The United Nations has designated October 11 as the International Day of the Girl Child to draw attention to the unique challenges faced by girls worldwide and to emphasize the importance of girls' empowerment and the fulfillment of their human rights.
UNESCO, a strong advocate for girls' empowerment and gender equality, believes that empowering girls is crucial for advancing these objectives. It recognizes that supporting girls, providing them with training, and amplifying their voices are key drivers for sustainable development and peace.
Unfortunately, in many parts of the world, adolescent girls are forced to drop out of school due to issues like forced marriages and child labor.
Yesterday, on October 11, 2023, the Sekondi Takoradi Metropolitan Assembly Education Directorate organized a program to celebrate the International Day of the Girl Child at the Kojokrom Methodist Church. The event focused on the theme, "Invest in Girls' Rights: Our Leadership, Our Wellbeing."
The program included participation from several girls' schools in the area, such as Eno M/A Basic School, Katabra A&B Basic School, Prophet Nkansah Basic School, Sacred Art Basic School, Methodist Basic School, Mpintsin AME Zion Basic School, and Calvary Methodist Preparatory School.
Mrs. Sally Nelly Coleman, the Metro. the Director of Education delivered an enlightening address that centered on the rights of young girls.
She emphasized that investing in girls' rights goes beyond equality; it's a recognition of the untapped potential within each girl. Empowering girls to exercise their rights nurtures future leaders who can bring positive change to society.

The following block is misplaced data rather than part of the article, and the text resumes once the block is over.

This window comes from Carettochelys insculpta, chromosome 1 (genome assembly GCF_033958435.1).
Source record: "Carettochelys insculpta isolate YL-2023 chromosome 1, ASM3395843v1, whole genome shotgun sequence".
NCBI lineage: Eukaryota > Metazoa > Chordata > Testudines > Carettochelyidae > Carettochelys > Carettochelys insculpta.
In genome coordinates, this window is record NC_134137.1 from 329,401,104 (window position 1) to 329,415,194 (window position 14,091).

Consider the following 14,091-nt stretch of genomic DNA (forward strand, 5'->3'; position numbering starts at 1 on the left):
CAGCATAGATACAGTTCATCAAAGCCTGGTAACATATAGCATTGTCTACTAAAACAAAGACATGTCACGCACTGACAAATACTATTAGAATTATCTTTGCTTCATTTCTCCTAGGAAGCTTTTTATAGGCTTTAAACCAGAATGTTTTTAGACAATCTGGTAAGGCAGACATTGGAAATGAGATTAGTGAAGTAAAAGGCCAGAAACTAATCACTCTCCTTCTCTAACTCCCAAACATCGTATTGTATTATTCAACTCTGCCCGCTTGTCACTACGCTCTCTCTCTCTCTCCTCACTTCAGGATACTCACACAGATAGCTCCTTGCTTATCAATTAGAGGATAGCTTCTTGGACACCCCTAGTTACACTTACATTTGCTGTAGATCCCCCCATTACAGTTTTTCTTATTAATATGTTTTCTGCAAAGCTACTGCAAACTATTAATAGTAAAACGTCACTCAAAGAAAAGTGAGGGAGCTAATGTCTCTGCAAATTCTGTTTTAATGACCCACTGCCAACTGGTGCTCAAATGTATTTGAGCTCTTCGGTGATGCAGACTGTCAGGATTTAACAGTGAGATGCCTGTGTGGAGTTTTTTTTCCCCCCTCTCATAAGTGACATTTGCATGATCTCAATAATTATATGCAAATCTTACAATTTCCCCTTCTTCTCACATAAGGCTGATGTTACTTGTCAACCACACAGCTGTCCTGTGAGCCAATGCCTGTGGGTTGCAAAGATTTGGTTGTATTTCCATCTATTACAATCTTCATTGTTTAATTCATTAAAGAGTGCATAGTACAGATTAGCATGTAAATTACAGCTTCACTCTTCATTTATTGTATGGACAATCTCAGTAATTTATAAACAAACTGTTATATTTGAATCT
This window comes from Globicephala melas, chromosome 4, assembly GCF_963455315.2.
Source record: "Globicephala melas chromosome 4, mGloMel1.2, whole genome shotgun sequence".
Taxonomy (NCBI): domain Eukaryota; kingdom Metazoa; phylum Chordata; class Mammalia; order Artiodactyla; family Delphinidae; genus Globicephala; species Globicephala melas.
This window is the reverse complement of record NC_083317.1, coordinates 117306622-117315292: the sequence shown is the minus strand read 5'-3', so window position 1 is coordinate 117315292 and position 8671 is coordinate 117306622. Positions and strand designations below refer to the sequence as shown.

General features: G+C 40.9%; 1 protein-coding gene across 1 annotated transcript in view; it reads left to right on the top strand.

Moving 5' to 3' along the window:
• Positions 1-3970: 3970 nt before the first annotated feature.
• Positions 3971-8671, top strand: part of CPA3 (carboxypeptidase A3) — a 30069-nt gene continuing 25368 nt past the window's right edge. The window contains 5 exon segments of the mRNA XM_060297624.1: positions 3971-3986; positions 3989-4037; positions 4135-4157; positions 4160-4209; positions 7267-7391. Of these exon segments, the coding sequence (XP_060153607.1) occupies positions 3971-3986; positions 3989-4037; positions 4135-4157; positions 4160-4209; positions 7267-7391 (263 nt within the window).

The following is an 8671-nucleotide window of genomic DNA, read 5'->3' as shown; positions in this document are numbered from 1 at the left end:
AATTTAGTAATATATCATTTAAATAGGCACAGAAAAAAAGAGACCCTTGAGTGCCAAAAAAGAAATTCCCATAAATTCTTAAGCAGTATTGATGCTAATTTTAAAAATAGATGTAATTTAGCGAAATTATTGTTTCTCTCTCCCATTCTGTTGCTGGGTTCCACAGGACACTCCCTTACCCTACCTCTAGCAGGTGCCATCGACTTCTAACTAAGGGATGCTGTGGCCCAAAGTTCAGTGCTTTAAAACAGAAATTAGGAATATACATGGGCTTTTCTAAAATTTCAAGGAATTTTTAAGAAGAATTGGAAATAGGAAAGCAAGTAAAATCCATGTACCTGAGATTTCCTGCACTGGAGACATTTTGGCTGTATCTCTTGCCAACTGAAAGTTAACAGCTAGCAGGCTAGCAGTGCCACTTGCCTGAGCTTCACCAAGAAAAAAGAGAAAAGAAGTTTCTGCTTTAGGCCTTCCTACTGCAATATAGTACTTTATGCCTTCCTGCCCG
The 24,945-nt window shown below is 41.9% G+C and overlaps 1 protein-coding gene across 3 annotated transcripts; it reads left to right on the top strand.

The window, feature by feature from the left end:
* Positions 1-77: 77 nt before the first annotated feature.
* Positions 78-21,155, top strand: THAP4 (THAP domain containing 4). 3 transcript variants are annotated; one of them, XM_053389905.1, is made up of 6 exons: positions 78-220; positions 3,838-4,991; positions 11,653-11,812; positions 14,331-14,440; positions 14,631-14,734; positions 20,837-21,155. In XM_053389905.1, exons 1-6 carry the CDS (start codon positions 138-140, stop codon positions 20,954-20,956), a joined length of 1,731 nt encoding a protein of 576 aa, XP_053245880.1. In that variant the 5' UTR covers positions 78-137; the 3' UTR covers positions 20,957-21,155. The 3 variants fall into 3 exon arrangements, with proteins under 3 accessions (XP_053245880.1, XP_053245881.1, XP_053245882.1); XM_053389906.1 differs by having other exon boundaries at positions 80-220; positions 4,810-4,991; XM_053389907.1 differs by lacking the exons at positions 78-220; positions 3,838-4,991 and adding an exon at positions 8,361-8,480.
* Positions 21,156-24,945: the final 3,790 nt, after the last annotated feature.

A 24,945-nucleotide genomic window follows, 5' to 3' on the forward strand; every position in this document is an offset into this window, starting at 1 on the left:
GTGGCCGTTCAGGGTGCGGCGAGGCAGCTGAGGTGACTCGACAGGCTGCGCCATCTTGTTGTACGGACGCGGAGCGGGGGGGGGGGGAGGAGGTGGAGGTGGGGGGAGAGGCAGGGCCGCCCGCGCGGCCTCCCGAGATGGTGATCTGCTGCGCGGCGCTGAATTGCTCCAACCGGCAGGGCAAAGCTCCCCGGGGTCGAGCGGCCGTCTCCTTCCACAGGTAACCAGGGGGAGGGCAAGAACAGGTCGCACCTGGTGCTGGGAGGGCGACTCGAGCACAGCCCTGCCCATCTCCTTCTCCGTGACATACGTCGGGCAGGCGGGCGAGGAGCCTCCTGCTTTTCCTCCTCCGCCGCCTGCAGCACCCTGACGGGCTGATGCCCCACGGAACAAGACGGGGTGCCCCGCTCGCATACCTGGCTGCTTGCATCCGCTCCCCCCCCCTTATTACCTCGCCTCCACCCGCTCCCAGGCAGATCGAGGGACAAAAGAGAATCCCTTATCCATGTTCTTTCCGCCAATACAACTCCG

She also highlighted how societal norms, tribal conflicts, violence, and wars often hinder young girls' progress. She stressed the need to break these barriers and provide equal opportunities for all girls to thrive. Investment in girls' rights, she said, is an investment in their education, which forms the foundation of leadership and wellbeing.
Madam Coleman advised young girls not to live in fear or face discrimination because of their gender.
According to UNESCO, there are approximately 125 million girls out of school, including 32 million of primary school age and 97 million of higher education.
She emphasized that girls have the right to education and mentioned that achieving Sustainable Development Goal 4, "Education for All," is a goal for both boys and girls.
Statistics show a positive trend in girls' enrollment and retention in schools.
In the Sekondi Takoradi Metropolis, the figures are encouraging, with 3,267 girls and 3,288 boys in Kindergarten, 13,336 girls and 13,339 boys in primary schools, and 7,808 girls and 7,622 boys in junior high schools. The 2023 Basic Education Certificate Examination (BECE) registration showed that girls outnumbered boys, with 2,996 girls out of 5,853 candidates, constituting 51.2% of the total.
Madam Coleman concluded by underscoring the significant role of female teachers in empowering the girl child. She urged female teachers not to underestimate their influence on the lives of young girls in their schools.